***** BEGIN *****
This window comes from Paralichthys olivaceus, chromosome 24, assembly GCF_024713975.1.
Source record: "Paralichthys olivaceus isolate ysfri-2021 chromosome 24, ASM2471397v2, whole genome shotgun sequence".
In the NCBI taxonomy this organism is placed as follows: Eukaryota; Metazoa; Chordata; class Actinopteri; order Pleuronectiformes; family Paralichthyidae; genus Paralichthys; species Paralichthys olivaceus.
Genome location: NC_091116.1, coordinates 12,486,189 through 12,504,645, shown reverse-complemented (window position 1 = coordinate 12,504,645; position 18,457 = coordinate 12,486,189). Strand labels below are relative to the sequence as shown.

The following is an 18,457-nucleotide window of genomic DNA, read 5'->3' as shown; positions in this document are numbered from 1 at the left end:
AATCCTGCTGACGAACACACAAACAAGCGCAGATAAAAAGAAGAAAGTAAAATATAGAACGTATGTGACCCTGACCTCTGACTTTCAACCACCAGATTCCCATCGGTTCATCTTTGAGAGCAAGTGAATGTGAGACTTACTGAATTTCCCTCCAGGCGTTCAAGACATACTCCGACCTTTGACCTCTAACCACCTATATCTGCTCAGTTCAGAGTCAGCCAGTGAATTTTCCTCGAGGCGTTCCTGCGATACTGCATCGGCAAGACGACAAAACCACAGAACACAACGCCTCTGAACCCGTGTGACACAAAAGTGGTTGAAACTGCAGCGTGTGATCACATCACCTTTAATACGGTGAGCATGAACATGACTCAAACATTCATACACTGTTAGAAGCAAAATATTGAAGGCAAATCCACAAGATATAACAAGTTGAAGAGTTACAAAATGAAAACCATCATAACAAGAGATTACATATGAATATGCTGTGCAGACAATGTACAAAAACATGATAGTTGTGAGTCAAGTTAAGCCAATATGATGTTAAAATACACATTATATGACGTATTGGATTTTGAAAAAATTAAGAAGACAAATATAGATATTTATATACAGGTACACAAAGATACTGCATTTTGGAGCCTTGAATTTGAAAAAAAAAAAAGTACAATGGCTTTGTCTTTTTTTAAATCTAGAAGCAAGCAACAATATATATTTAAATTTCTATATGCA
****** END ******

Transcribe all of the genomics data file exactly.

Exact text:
This window comes from Paralichthys olivaceus, chromosome 24, assembly GCF_024713975.1.
Source record: "Paralichthys olivaceus isolate ysfri-2021 chromosome 24, ASM2471397v2, whole genome shotgun sequence".
In the NCBI taxonomy this organism is placed as follows: Eukaryota; Metazoa; Chordata; class Actinopteri; order Pleuronectiformes; family Paralichthyidae; genus Paralichthys; species Paralichthys olivaceus.
Genome location: NC_091116.1, coordinates 12,486,189 through 12,504,645, shown reverse-complemented (window position 1 = coordinate 12,504,645; position 18,457 = coordinate 12,486,189). Strand labels below are relative to the sequence as shown.

The following is an 18,457-nucleotide window of genomic DNA, read 5'->3' as shown; positions in this document are numbered from 1 at the left end:
AATCCTGCTGACGAACACACAAACAAGCGCAGATAAAAAGAAGAAAGTAAAATATAGAACGTATGTGACCCTGACCTCTGACTTTCAACCACCAGATTCCCATCGGTTCATCTTTGAGAGCAAGTGAATGTGAGACTTACTGAATTTCCCTCCAGGCGTTCAAGACATACTCCGACCTTTGACCTCTAACCACCTATATCTGCTCAGTTCAGAGTCAGCCAGTGAATTTTCCTCGAGGCGTTCCTGCGATACTGCATCGGCAAGACGACAAAACCACAGAACACAACGCCTCTGAACCCGTGTGACACAAAAGTGGTTGAAACTGCAGCGTGTGATCACATCACCTTTAATACGGTGAGCATGAACATGACTCAAACATTCATACACTGTTAGAAGCAAAATATTGAAGGCAAATCCACAAGATATAACAAGTTGAAGAGTTACAAAATGAAAACCATCATAACAAGAGATTACATATGAATATGCTGTGCAGACAATGTACAAAAACATGATAGTTGTGAGTCAAGTTAAGCCAATATGATGTTAAAATACACATTATATGACGTATTGGATTTTGAAAAAATTAAGAAGACAAATATAGATATTTATATACAGGTACACAAAGATACTGCATTTTGGAGCCTTGAATTTGAAAAAAAAAAAAGTACAATGGCTTTGTCTTTTTTTAAATCTAGAAGCAAGCAACAATATATATTTAAATTTCTATATGCA